What are you doing this weekend? We’re going to watch the new movie The Father which looks amazing. I also read Edie Richter Isn’t Alone, an amazing novel about a woman whose father suffered from Alzheimer’s. Hope you have a good one – chag sameach for those who celebrate Passover! – and here are some links from the internet …
The perfect shampoo. (Look at the before and after.)
Impressive! This voice lag ventriloquist is so cool.
Why did Princess Diana’s hair look like this?
Cant wait to see the Alice Neel exhibit at the Met.
35 things you can do for yourself today. (I loved # 21.)
Matzo ice box cake.
The new movie Shiva Baby looks great.
“I survived 18 years in solitary confinement.” (New York Times)
Oooh what a beautiful garden. And this one too.
“When I started my massage training.” (The Atlantic)
I love those black pants.
A Caesar salad candlestick, of all things.
Plus, three reader comments:
AK on the mind-blowing magic of cold water swimming: “I belong to a group of women who meet every morning to swim. Granted, we wait for spring to begin, but there’s nothing more magical than seeing a group of women running through the woods to gather on the bank of a lake at sunrise, undressing and wading into the water. It’s a secret that I like to wear all day. The store is out of the cereal I wanted? That’s cool, I started my day with a nude bath! “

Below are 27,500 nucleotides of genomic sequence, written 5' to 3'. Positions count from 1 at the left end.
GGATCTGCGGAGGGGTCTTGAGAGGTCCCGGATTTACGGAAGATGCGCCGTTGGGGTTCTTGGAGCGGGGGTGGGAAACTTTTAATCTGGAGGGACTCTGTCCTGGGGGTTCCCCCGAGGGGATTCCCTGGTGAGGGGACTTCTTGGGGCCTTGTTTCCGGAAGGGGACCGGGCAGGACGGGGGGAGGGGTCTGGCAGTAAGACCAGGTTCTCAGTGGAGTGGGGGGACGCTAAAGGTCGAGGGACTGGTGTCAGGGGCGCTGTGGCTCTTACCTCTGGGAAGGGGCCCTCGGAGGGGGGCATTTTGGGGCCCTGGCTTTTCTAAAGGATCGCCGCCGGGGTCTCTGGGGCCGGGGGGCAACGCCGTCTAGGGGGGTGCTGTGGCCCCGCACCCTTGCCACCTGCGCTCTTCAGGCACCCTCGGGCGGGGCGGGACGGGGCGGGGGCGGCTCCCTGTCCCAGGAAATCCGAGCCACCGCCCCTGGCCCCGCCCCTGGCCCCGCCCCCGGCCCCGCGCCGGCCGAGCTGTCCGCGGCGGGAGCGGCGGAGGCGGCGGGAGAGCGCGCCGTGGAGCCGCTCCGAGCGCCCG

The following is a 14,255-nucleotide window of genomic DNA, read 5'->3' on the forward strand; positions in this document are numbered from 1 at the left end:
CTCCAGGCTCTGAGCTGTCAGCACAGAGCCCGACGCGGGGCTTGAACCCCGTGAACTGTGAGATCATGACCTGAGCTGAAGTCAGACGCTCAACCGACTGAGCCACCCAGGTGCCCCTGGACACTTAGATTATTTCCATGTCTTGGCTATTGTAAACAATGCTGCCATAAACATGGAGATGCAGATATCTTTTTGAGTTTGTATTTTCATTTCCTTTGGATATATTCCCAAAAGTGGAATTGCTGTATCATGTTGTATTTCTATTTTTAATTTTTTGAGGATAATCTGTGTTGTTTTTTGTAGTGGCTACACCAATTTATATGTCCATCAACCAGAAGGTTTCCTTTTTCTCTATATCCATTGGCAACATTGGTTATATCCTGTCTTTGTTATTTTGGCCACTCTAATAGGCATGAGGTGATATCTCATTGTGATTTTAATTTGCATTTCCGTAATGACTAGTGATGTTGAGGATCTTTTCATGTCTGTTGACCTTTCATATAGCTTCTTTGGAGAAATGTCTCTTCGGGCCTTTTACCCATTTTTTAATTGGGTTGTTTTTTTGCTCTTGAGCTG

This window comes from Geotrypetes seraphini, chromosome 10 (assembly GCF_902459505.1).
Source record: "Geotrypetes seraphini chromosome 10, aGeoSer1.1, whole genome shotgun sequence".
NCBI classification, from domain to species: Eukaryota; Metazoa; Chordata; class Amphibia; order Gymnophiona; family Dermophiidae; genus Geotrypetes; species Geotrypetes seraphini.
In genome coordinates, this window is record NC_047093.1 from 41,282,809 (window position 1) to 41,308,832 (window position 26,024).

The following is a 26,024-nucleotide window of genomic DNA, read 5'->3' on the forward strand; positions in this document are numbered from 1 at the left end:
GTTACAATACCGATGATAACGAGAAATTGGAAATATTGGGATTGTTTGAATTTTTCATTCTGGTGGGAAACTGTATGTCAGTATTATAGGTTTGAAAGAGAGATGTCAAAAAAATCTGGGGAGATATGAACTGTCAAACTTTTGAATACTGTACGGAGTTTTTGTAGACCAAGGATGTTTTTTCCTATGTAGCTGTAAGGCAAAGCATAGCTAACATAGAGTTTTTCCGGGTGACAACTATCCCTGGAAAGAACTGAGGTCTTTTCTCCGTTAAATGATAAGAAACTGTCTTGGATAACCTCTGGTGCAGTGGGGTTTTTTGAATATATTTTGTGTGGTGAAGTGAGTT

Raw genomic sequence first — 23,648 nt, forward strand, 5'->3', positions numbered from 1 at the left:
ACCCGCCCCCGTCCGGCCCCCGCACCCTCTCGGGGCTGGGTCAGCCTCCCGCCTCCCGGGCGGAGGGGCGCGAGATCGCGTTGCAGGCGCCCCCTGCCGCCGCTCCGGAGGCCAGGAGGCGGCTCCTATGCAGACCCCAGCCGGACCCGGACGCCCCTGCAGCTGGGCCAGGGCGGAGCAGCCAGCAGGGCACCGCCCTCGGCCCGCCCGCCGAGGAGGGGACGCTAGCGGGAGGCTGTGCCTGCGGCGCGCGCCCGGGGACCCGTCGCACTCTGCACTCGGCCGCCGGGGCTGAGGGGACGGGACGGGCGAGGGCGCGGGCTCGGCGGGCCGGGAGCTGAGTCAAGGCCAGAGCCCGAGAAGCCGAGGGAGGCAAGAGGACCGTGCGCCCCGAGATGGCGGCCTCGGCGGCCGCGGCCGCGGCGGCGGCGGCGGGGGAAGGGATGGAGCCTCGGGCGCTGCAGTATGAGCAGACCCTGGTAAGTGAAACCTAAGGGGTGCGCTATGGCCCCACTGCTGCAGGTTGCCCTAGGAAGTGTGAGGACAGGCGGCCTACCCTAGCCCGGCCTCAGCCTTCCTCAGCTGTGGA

VVeronika on the amazing magic of cold water swimming: “I’m going through IVF – we lost our last one a few months ago after 10 weeks – so it was difficult. My husband took cold showers for years, but I’ve always resisted since I hated cold water. One day I was very down and thought, ok, I’ll do it now. At first I kind of screamed and sang, it was so cold. But when I came out, I felt like euphoric. It’s been three months now and I love it; I feel so much better every time! It is also good practice to teach yourself not to be afraid and simply respond to your decision, “I go in” and you go in. “
Tell Christian AE to the unlikely conversation starter: “As an Asian kid born and raised in Canada, I wondered why my parents never used words as loving as families did on television. What I didn’t realize was that the gesture of cleaning, peeling, and slicing fruit that we could enjoy together was imbued with the kind of love, attention, and care I thought was missing. My Lolo and Lola would ALWAYS peel grapes (!) For my sister and me. A green apple was cut into even pieces and sprinkled with salt to cut through the tartness. God forbid their peeled oranges, grapefruits, and grapefruits had pith left over before they divided the sections among our family members. Now that I’m older, I make an effort to eat fruit as part of my diet. Sometimes I spend the time peeling this orange in a way that my family is proud of. My lolos and and my lolas have been gone a long time, but I miss them a lot every time I have fruit for dessert. “
(Photo for House and Garden UK by Éva Németh.)